--Stellina, 47 Main St., Watertown, (617) 924-9475, www.stellinarestaurant.com. Another smallish, upscale-but-not-formal restaurant The menu definitely contained fewer choices than in past visits; if this was due, as one companion suggested, to it being vacation time with so many people away, you’d never have known it from the crowd that Sunday evening. Service was a trifle slower than we’d have liked. Recommended dishes: smokey mussels zuppa; heirloom tomato tasting; pesto fettuccine; crab risotto cakes; zucchini and squash summer soup; trio of sorbets. The food remains inventive, the combinations are thoughtful, and the ingredients used are of top quality.

--Zathmary’s, 299 Harvard St., Brookline, (617) 731-8900 (also in Needham Heights), www.zathmary.com. What do you want for lunch today? Whether the answer is a salad, pizza, a freshly-made sandwich, or prepared food, you’ll find it all under one roof in Brookline (I haven’t visited the Needham Heights location). This isn’t a large place, but the variety is incredible. Part deli, part bakery, and part market with an upscale twist, Zathmary’s does a brisk business. There are a few tables, but you can also get your food to go. Locally popular, and deservedly so, with good-quality food. Open during the evening, too, and it’s not uncommon to see neighborhood folks stopping in to pick up dinner on the way home from work.

---Christina’s Homemade Ice Cream, 1255 Cambridge St. (Inman Square), Cambridge, (617) 492-7021, no website. How is it that I can recommend this place when I’ve never been there? Stellina (see above) serves three of their sorbets (chocolate, raspberry, and honeydew) as the restaurant’s Trio of Sorbets. If these are just the sorbets, I can’t wait to try their ice cream! The raspberry sorbet was decent but not stellar, but the chocolate and honeydew flavors were knockouts, and I’m not usually a great fan of honeydew. Neither was too sweet; both had very true and clean flavors. I’ve done a bit of reading up on Christina’s, and they tend to have some unusual flavors of ice cream. But even if you just want one of the old standbys, the place has to be worth a try.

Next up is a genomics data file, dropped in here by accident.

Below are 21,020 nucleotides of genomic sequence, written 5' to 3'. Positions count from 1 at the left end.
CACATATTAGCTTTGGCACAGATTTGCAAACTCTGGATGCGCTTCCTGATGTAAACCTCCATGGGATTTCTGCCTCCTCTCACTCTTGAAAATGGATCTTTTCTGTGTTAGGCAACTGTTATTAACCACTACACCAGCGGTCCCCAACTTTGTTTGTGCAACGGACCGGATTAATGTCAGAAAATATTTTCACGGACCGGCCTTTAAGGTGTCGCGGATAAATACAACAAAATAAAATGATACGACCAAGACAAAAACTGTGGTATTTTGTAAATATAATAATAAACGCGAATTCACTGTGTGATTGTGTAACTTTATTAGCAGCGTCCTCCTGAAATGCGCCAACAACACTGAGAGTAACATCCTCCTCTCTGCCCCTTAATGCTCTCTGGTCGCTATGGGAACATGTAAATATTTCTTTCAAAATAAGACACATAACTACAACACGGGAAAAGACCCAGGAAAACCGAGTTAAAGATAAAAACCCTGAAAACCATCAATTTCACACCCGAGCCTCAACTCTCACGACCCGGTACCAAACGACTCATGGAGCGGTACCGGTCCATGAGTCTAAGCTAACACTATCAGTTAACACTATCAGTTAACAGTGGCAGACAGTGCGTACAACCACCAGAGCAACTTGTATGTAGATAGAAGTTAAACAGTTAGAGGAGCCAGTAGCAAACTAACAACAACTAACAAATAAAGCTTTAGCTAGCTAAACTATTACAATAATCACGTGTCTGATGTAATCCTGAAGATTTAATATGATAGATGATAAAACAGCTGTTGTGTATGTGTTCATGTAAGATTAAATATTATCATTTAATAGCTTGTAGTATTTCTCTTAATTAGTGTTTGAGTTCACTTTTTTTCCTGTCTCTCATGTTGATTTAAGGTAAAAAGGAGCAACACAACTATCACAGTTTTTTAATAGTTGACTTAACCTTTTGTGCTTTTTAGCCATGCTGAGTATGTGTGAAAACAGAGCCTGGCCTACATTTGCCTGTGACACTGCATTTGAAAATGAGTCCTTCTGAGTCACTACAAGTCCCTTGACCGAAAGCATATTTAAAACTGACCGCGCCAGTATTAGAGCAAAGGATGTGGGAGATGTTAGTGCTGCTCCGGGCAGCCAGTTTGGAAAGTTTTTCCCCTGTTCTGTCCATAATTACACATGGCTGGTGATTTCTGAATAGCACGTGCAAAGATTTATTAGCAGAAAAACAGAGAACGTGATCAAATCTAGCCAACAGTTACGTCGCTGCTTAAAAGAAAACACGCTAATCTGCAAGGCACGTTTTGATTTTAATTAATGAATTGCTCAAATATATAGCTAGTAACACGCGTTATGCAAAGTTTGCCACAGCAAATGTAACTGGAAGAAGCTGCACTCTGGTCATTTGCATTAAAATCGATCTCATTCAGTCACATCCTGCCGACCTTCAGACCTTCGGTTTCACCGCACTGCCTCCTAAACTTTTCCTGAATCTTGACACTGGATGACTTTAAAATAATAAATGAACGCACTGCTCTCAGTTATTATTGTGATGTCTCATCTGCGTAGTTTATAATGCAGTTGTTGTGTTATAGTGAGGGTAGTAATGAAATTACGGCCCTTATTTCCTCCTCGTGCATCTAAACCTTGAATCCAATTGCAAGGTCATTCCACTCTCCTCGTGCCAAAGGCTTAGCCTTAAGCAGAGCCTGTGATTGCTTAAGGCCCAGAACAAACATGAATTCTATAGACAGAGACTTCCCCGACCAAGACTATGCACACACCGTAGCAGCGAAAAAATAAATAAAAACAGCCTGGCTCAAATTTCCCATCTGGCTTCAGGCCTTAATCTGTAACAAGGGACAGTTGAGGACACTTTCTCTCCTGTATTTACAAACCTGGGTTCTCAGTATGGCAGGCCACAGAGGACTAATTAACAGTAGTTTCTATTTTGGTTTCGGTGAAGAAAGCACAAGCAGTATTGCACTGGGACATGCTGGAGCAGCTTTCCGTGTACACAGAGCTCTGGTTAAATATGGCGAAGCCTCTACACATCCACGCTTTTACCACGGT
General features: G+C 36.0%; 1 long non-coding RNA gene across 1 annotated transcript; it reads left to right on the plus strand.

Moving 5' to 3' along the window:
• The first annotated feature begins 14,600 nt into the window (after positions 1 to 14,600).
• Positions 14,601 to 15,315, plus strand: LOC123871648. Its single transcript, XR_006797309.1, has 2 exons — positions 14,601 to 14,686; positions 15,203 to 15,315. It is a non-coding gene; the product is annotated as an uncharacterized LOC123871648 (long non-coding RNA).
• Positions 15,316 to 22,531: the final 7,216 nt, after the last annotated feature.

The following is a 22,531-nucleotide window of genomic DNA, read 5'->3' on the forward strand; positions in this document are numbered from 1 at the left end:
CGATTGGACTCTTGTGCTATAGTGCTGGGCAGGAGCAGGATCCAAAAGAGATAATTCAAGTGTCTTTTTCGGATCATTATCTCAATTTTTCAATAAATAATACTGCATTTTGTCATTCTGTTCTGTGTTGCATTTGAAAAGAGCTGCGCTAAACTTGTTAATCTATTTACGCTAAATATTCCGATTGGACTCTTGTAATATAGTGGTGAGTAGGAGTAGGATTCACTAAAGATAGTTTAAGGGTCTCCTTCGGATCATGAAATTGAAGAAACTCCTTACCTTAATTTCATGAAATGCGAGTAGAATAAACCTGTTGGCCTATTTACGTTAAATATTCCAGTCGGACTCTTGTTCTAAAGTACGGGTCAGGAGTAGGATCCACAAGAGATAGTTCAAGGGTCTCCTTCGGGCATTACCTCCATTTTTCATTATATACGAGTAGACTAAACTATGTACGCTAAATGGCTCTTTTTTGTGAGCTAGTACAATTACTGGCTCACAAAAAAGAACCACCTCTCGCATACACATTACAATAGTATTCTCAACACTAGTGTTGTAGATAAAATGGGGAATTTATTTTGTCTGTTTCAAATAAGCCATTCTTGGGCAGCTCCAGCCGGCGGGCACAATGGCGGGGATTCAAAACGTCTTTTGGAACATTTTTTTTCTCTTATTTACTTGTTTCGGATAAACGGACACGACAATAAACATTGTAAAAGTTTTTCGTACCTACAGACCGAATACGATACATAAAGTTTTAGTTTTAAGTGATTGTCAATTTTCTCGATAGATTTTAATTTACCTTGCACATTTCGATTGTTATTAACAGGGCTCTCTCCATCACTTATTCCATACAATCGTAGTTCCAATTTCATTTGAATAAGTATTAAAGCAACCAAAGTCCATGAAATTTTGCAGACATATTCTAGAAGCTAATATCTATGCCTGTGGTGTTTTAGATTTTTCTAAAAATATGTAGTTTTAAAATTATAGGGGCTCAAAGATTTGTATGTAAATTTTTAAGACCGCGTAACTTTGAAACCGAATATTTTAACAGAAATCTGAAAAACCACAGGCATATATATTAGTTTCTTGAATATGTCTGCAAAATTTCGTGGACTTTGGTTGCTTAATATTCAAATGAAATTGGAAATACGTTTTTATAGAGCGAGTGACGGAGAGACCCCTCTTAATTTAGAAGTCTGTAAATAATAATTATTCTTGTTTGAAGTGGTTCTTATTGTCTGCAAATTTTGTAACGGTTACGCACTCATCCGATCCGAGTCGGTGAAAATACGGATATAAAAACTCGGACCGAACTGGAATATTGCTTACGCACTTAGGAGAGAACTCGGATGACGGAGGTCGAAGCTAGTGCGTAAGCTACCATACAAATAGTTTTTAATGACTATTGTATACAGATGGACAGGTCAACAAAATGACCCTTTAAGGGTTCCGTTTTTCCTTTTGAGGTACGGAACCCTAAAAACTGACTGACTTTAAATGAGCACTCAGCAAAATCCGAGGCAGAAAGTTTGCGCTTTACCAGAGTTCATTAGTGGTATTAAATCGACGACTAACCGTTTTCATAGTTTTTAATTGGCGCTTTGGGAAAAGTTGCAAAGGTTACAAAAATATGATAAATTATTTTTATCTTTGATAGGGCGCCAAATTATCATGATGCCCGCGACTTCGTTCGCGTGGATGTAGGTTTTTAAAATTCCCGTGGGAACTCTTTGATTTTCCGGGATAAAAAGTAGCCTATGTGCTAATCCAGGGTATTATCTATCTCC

---Ice Cream Club, 3 Washington St., Wellesley (Lower Falls), (781) 235-4670, no website. So I’m taking a walk in Wellesley with my Mom and we pass by this funny little bare-bones storefront with about 5 small tables. On impulse, I decide I need some ice cream. I don’t always make good decisions regarding impulse food purchases, but I did here. Some of the ice cream flavors are very good, notably the rum raisin. Try the coffee and the mocha chip; neither is too sweet, and both taste deeply of coffee. The coconut almond chip was a winner, as well. While I thought the pistachio tasted too strongly of pistachio flavoring, I applaud the fact that it was white, not the unnecessary green seen all too frequently. Give the cookie dough a miss; the vanilla base is solidly good, but there aren’t enough cookie dough chunks. No gimmicks and nothing fancy, just a little neighborhood ice cream place of the kind I wish my neighborhood had. There is an ice cream store of the same name in the nearby town of Newton, but it is no longer affiliated with this one.

 

 

 

...Published: Novemeber 2004